Tuesday, July 24, 2007

En el Taller Don German

On Friday we returned to San Dionisio Ocotepec to finally work with Don German making huaraches. His workshop (taller) is basically a shack in his backyard. You have to walk through his backyard, which is more or less a petting zoo. From what I saw, they have a cow, a dog, a pig, two piglets, a goat, several chickens, and two cats.



Don German started off by showing us the tools that he uses in order to cut leather. Mariana, the TA for the class, had driven us out to S.D.O. and she stayed and translated for a bit as Don German went through the basics. As she prepared to leave, Don German all of a sudden got really nervous that we weren't going to be able to communicate (even though Adrien and I have been able to get the gist of most conversations). He kept making her translate one more phrase and one more phrase, and then before she left, he made us ask him a question in Spanish so that he could make sure we could communicate. Kind of weird.

Anyway, Don German has a whole set of tools to make his huaraches. For example, in order to cut leather strips, he uses these tools, which he made:


And he uses them with a knife in the following way:


It's actually a lot harder to use than it looks. I was the first one to try it, and it was really difficult. Plus, everyone was yelling at me telling me how to do it, and I got really overwhelmed and freaked out, especially since I was trying to cut this leather with a knife and I was afraid to slip and cut myself. Anyway, I don't think Don German was very impressed with my skills, and for that matter, I don't think anyone else impressed him, either.

Anyway, Don German went through and showed us all the tools he uses to make the huaraches. He actually has several different styles and several of them were very cute, like this pair:


The issue is that most of his shoes are work shoes, and though some of the styles are cute, they don't all appeal to a tourist market (the people willing to pay the big bucks for this stuff), and the locals are starting to wear things like Carhartts and Timberland boots, so he really needs to do something different in order to continue making a living working with leather. Plus, the workshop is a mess and, quite honestly, though the shoes are sturdy, they are a little rough around the edges. I guess that's why he agreed to do this workshop with us...he and his family are in a difficult position right now.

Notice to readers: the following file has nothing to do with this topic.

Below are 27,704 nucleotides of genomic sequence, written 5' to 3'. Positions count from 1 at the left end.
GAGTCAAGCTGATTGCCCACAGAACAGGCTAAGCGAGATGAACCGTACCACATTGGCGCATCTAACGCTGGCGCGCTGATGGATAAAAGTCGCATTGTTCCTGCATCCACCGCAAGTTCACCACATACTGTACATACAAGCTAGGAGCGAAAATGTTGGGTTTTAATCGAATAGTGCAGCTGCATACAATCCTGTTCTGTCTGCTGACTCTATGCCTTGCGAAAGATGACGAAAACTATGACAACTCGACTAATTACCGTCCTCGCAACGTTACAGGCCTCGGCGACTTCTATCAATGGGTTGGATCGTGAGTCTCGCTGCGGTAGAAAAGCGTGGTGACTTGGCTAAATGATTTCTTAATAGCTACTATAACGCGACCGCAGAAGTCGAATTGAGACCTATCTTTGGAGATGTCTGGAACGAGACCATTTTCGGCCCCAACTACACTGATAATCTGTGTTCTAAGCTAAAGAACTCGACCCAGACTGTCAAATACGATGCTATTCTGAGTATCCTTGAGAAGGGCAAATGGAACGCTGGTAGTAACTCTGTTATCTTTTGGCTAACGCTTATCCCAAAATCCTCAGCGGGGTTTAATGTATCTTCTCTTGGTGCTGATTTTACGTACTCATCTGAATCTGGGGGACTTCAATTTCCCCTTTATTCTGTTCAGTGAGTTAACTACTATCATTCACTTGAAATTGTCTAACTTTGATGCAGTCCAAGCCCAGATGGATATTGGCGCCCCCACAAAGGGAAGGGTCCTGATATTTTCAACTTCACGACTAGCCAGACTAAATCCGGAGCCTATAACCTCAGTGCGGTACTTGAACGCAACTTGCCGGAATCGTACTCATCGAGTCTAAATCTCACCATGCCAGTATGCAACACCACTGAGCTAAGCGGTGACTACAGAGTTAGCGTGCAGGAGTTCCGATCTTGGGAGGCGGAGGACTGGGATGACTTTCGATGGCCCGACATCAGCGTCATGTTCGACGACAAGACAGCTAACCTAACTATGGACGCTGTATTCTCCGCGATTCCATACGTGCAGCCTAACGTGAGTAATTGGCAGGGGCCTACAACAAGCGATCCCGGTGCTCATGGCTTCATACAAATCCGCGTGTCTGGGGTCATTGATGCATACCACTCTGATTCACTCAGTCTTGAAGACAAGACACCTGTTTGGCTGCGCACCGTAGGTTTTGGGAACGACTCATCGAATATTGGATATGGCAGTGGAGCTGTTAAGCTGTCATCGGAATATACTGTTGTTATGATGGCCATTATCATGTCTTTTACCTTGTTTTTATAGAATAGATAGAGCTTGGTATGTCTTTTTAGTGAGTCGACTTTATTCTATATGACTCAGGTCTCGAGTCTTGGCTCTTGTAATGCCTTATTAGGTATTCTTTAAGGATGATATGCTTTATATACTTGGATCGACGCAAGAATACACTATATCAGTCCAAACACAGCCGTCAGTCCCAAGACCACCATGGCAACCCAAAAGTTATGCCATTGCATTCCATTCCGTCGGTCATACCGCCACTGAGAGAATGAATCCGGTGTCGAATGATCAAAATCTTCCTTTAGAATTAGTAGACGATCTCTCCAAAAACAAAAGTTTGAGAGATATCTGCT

So, on to the huaraches. Each of us chose a different style to make from leather to shoe, and I chose this pair:


First, we traced around a template for the foot bed:


We cut out the shape using that knife to the right side of the photo. Next, we use a compass to trace around the shape of the foot. This makes an indentation about 1/2 an inch in from each edge. You punch slits and holes along this line and attach the straps through these holes.


You punch holes and slits with tools like these:


Next, you cut all the strips you need in order to make the shoe. To make them more flexible, you get the leather wet first.

You attach the straps through the slits and holes you cut, and then you use a foot mold in order to get the length of the straps correct:


At this time, there are all kinds of other things you are doing: attaching straps to other straps with grommets, braiding the leather, etc. I won't go into details on this part. Finally, after the top of the huarache is all together, it looks like this:


You glue the straps down to the foot bed using some glue (they make the glue themselves boiling down who knows what body parts...it was kind of gross and I'd rather not think about it). :P Finally, you glue the top of the huarache to the sole of the shoe and cut it out:


Here are my completed shoes:


Ok, here's the real story: it took us FOREVER to make our shoes. in fact, I was the only one who completed the shoe from start to finish. I think we were there for like 6 hours, and again, I was the only one to finish the sandals. For reference, Don German can make 20 pairs in a day. Then again, these people get up at 4AM and work until 8PM, 7 days a week. I think he was kind of unimpressed with us. In fact, he told me my shoes were "prototipos solamente...nada mas" (samples only, nothing more). Thanks, Don German. :P

By the way, I documented the entire process in a Flickr set here:

In between making the shoes, and despite Don German's initial skepticism that we would be able to communicate, we talked about politics. Don German is super smart and very well educated on politics, even in the US. He asked if we were Democraticos or Republicanos, and when we told him we didn't vote for Bush, he seemed pretty pleased. Things took an uncomfortable turn when he started talking about how rich we are in the US and how different our lives are...and then asked if we did drugs. He straight up asked me if I had ever done cocaine. Um, NO, Don German. Let's just cut that off right now...we're not going there.

All in all, it was a good day at the workshop and we were exhausted by the time we got home. We made it out for dinner and we tried to go to a club, but when we couldn't find it, we just decided to go home. It had been a very long, action-packed week.

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